drinkofwatercrpdThough we commonly confuse the two, simply put, “wants” are something we can live without, and needs are essential to our life and health.Our personal “wants” can shape our behaviors as much as our physiological needs and emotion-drives. When we’re thirsty we take action to get a drink of water, for example. Similarly, when we want to reach a goal, i.e., get closer to a loved one or excel in a particular sport, we take action accordingly.

factors disconnect In interactions with others, for example, when our attempt to fulfill our drive to find value or matter in relation to another is blocked, we experience painful emotions. This pain is healthy, providing we know how to interpret and respond to it. It is our body’s way of letting us know to take some action, preferably one that is informed by our inner understanding and wisdom.

The two exercises in this step are designed to build awareness and strengthen your ability to consciously connect to your emotional needs as a means of calming and centering yourself in challenging situations.

Conscious harmony between your wants and needs?

A conscious plan focuses your attention foremost on what you most aspire to realize. It takes into consideration both your personal wantsand aspirations as a unique individual — and at the same time, yourhardwired emotion-drives to matter, making unique contributions while also securing safe mutually enriching, healthy relationships.

1. Are your wants mostly conscious or subconscious?

There’s a key difference between what you think you want and what you consciously want. What you think you want is mostly subconscious, which means there are unresolved conflicts that prevent you from realizing what you want, for example, you may “want” to be slim and trim but you also “want” to watch TV rather than exercise. Which will win out? The one that’s backed with the most passion. Your body’s operating system, the subconscious mind, knows what you really, really, really want by what gives you the most pleasure inside. This inner “feel good” fires and wires actions and momentum with the release of feel-good chemicals.

For the most part, the subconscious mind manages the energies of your body based on a simple formula: whatever you really, really, really want is what you get.

Conscious wants take this into consideration. Based on the understanding that you’re going to get whatever you really, really want, it’s wise to carefully ponder, reflect and choose accordingly. If you do not, you’re leaving too many life- and relationship-shaping decisions to your subconscious mind.

Some insist they “don’t know” what they want. This is resistance. It is a learned and passive aggressive way of protecting our self, thoughts, wants from the criticisms, evaluations, and other intrusions of others. It’s a velvet glove way of saying “you’re not the boss of me” to others. In other words, its defensive strategy, it’s a way of controlling your life from the influence of others, for example, to protect what you really want from other’s evaluations, expectations, criticism or demands. We always know what we or others want by the actions we take or don’t take. Never go by what one says they want or intended. The conscious mind is often in the dark, completely unaware of what the subconscious mind wants. Behaviors are the only reliable way of knowing what we (and others) really want. The actions we are willing to take or not take on a consistent basis best inform us of what we really, really want.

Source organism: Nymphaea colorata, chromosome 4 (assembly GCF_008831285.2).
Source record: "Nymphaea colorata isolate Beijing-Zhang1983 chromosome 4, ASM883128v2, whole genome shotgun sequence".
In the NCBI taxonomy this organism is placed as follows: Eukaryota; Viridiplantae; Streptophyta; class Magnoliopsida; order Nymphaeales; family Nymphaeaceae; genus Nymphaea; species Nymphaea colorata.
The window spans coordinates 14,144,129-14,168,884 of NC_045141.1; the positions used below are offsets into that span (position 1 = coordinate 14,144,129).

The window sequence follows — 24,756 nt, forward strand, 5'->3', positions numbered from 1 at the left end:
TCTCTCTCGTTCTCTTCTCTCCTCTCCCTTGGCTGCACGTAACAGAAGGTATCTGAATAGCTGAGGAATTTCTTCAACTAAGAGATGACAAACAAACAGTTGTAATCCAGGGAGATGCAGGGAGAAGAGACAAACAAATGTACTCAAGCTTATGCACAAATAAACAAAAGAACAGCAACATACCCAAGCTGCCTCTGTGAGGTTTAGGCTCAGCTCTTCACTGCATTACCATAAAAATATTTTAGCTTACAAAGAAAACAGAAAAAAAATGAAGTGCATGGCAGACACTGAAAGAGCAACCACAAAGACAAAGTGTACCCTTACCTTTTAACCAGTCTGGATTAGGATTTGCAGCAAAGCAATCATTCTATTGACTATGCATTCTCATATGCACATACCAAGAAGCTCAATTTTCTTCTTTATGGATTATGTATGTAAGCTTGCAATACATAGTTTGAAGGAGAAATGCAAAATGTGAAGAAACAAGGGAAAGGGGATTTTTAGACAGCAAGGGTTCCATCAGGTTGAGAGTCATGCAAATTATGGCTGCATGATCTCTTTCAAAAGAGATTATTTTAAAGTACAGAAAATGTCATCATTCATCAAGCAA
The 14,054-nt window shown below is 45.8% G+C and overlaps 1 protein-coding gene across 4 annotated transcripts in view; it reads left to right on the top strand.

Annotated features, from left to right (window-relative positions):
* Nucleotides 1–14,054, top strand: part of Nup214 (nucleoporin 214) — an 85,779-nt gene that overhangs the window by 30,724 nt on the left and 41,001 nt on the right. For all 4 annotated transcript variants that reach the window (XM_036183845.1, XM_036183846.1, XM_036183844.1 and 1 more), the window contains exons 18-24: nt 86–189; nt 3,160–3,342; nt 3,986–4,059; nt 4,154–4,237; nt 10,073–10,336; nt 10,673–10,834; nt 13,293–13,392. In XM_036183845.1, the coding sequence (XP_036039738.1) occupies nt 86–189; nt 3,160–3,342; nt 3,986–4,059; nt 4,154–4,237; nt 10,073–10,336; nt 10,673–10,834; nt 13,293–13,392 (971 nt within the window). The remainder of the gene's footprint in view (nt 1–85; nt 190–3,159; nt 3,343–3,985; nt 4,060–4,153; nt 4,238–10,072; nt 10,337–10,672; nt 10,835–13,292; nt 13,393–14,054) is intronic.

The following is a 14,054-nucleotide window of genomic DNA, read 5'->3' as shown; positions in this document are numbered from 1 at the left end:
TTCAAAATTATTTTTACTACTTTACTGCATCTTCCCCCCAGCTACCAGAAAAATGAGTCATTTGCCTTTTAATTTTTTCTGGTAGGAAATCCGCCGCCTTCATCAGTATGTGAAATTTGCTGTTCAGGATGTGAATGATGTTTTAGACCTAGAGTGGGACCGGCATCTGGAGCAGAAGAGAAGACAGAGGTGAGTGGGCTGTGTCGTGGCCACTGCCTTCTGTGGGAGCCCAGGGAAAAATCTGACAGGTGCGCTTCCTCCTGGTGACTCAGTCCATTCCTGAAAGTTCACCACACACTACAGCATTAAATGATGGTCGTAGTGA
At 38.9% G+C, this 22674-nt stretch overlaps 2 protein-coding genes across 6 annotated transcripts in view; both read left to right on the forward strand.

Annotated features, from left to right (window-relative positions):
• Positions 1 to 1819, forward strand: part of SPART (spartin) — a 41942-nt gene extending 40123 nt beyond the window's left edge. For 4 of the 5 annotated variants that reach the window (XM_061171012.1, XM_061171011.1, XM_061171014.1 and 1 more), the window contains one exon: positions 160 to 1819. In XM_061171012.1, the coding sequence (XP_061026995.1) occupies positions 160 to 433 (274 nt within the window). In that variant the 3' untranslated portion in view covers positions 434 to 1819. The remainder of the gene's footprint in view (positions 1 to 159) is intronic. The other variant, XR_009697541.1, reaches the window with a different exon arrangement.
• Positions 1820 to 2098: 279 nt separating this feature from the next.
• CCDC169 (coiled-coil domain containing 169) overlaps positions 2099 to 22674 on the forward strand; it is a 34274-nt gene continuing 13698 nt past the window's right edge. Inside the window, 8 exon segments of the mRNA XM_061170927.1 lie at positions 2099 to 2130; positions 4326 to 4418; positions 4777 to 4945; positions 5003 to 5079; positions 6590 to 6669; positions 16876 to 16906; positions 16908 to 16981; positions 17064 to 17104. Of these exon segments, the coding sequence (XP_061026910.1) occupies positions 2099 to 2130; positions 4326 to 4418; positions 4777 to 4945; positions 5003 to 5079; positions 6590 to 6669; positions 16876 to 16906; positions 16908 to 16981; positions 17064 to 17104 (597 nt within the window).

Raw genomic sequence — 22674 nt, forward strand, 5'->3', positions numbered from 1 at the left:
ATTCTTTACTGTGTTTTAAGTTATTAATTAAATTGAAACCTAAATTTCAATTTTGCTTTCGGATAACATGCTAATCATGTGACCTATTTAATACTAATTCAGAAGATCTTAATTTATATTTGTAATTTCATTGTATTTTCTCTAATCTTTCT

• Your wants are set and driven by your beliefs, i.e., beliefs about what you think you want or “should” want or not want, what you believe you “can” or “must do” to get what you want, etc.
  • Twenty-four-seven, it is wired to monitor your self-talk, and activate behaviors, accordingly, based on what you have subconsciously taught it to “believe” you want.
  • There’s a very good chance, especially if change seems difficult or impossible, that what you believe subconsciously and what you consciously think you want are not in synch.
  • For example, you may “want” to have a healthy conversation with another; however, if your highest intention is to prove you are right (or they are wrong), this practically guarantees your brain will be in defensive mode, and thus your actions will also be defensive strategies that will impair rather than strengthen your relationship.
  • In protection mode, your actions and strategies will fulfill your survival needs, but they are automatically blocking you from fulfilling  higher needs to thrive in relation to your self and those you most love. Right versus wrong are “who’s better” conversations that set up two persons as adversaries in their minds.
  • The more you remain aware of what you want, and are open to becoming aware of and changing any limiting subconscious wants, the more likely you are more likely to remain in charge of your choices and actions.
  • This speaks to how vital it is to engage the cooperation of your subconscious mind, which is the part (of you, your mind) that is in charge of learning new or changing any old habits.

2. Are your wants aligned with your hardwired drives (needs)?

WhatIf what you want is not aligned with the highest directives –hardwired drives or needs — of your brain and body — which is to balance your drive for connection, to form healthy mutuality enriching relationships, with your drive for autonomy, to matter as a unique being, you’re likely to waste time a lot of time on futile endeavors. It’s like ignoring that your body needs food, water and oxygen to survive and thrive.

Human beings are hardwired to learn and grow, heal and transform in the context of healthy, mutually-enriching compassion-based relationships with self and others, and life.

Ignoring these imperatives is the cause of suffering and addiction.

Drink of water photo available from Shutterstock